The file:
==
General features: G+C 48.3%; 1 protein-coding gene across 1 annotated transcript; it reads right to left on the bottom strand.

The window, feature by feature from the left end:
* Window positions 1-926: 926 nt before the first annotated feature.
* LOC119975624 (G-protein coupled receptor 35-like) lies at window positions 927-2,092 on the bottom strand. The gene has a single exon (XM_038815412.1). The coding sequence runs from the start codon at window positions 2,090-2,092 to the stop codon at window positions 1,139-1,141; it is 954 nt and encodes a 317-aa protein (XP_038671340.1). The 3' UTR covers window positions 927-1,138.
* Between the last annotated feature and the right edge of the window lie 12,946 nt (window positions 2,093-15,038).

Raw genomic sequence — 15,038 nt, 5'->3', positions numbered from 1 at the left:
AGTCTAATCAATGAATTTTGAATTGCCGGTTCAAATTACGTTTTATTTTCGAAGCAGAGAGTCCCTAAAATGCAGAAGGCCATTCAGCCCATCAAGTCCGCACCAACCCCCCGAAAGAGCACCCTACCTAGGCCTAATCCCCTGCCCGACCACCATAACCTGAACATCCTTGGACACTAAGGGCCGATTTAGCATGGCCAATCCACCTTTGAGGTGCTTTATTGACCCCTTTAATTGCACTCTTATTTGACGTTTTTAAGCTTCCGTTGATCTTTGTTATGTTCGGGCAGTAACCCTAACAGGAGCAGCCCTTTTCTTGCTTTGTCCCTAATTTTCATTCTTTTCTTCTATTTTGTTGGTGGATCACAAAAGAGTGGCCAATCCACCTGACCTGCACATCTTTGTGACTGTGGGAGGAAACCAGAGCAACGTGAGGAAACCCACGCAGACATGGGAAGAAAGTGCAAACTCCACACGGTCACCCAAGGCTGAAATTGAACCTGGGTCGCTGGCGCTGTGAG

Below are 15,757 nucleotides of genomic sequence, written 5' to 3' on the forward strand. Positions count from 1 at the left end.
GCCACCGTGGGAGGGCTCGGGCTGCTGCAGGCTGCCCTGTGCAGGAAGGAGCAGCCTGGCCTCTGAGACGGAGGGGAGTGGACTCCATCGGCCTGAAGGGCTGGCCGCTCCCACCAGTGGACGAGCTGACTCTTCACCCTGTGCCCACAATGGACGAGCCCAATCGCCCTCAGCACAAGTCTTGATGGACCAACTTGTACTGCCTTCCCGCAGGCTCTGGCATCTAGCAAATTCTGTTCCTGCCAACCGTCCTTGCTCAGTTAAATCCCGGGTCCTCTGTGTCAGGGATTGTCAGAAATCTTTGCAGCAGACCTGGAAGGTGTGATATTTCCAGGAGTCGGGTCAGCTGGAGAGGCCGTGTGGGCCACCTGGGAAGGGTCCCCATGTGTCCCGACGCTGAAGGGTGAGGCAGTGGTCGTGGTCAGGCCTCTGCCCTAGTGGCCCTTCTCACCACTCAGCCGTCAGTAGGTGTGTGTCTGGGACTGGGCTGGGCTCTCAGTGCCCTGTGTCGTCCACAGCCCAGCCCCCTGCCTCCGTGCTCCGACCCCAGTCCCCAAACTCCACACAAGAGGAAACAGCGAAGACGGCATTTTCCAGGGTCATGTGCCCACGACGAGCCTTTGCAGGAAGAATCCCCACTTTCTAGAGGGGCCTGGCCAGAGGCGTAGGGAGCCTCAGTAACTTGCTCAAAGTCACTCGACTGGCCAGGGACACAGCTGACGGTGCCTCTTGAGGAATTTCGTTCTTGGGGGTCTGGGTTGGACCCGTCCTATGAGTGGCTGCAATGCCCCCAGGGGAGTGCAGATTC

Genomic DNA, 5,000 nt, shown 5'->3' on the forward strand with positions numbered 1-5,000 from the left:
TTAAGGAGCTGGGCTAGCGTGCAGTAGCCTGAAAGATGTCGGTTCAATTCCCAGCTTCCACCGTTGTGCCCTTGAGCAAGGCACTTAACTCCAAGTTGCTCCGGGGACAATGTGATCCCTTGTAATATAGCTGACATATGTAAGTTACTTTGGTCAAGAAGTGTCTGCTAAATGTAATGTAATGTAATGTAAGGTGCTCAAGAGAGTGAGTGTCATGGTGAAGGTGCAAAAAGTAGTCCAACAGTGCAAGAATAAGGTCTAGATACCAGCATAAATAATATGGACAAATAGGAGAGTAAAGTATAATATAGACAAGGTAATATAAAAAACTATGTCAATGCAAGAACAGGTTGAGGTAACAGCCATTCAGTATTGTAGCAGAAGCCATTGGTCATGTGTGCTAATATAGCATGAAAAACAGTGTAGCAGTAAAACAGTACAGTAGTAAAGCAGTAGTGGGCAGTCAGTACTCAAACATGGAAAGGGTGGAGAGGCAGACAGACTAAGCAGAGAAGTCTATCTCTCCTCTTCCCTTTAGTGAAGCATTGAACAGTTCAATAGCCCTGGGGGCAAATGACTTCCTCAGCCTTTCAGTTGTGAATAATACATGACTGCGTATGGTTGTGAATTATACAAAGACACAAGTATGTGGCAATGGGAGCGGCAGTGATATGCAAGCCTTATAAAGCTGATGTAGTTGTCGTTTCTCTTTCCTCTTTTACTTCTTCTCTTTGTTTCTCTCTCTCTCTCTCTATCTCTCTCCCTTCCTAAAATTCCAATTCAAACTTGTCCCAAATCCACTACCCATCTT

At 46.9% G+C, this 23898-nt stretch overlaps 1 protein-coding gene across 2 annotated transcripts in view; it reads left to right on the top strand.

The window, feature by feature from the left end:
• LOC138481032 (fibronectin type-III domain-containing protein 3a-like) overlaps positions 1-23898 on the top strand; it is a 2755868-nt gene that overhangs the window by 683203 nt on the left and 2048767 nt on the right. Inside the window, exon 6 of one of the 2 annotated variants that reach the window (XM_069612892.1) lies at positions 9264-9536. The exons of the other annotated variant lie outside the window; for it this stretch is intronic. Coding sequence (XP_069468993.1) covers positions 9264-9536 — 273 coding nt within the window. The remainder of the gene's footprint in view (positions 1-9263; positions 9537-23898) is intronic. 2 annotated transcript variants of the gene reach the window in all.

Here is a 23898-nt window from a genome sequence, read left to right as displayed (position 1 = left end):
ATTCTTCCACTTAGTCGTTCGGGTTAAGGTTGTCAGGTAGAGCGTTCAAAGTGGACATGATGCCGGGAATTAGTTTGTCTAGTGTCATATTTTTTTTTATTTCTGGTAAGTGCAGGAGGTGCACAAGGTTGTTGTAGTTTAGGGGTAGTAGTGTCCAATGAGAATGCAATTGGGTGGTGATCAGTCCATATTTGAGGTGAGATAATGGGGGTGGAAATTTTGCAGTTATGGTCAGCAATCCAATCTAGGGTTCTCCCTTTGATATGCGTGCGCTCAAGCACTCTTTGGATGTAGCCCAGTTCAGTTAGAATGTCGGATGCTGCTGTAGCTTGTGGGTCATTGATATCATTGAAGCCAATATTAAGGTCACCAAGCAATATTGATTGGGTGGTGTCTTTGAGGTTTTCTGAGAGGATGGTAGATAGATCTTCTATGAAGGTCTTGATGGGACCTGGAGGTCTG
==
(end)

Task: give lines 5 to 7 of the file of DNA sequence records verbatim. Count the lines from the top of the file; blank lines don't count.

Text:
* Between the last annotated feature and the right edge of the window lie 12,946 nt (window positions 2,093-15,038).

Raw genomic sequence — 15,038 nt, 5'->3', positions numbered from 1 at the left:
AGTCTAATCAATGAATTTTGAATTGCCGGTTCAAATTACGTTTTATTTTCGAAGCAGAGAGTCCCTAAAATGCAGAAGGCCATTCAGCCCATCAAGTCCGCACCAACCCCCCGAAAGAGCACCCTACCTAGGCCTAATCCCCTGCCCGACCACCATAACCTGAACATCCTTGGACACTAAGGGCCGATTTAGCATGGCCAATCCACCTTTGAGGTGCTTTATTGACCCCTTTAATTGCACTCTTATTTGACGTTTTTAAGCTTCCGTTGATCTTTGTTATGTTCGGGCAGTAACCCTAACAGGAGCAGCCCTTTTCTTGCTTTGTCCCTAATTTTCATTCTTTTCTTCTATTTTGTTGGTGGATCACAAAAGAGTGGCCAATCCACCTGACCTGCACATCTTTGTGACTGTGGGAGGAAACCAGAGCAACGTGAGGAAACCCACGCAGACATGGGAAGAAAGTGCAAACTCCACACGGTCACCCAAGGCTGAAATTGAACCTGGGTCGCTGGCGCTGTGAG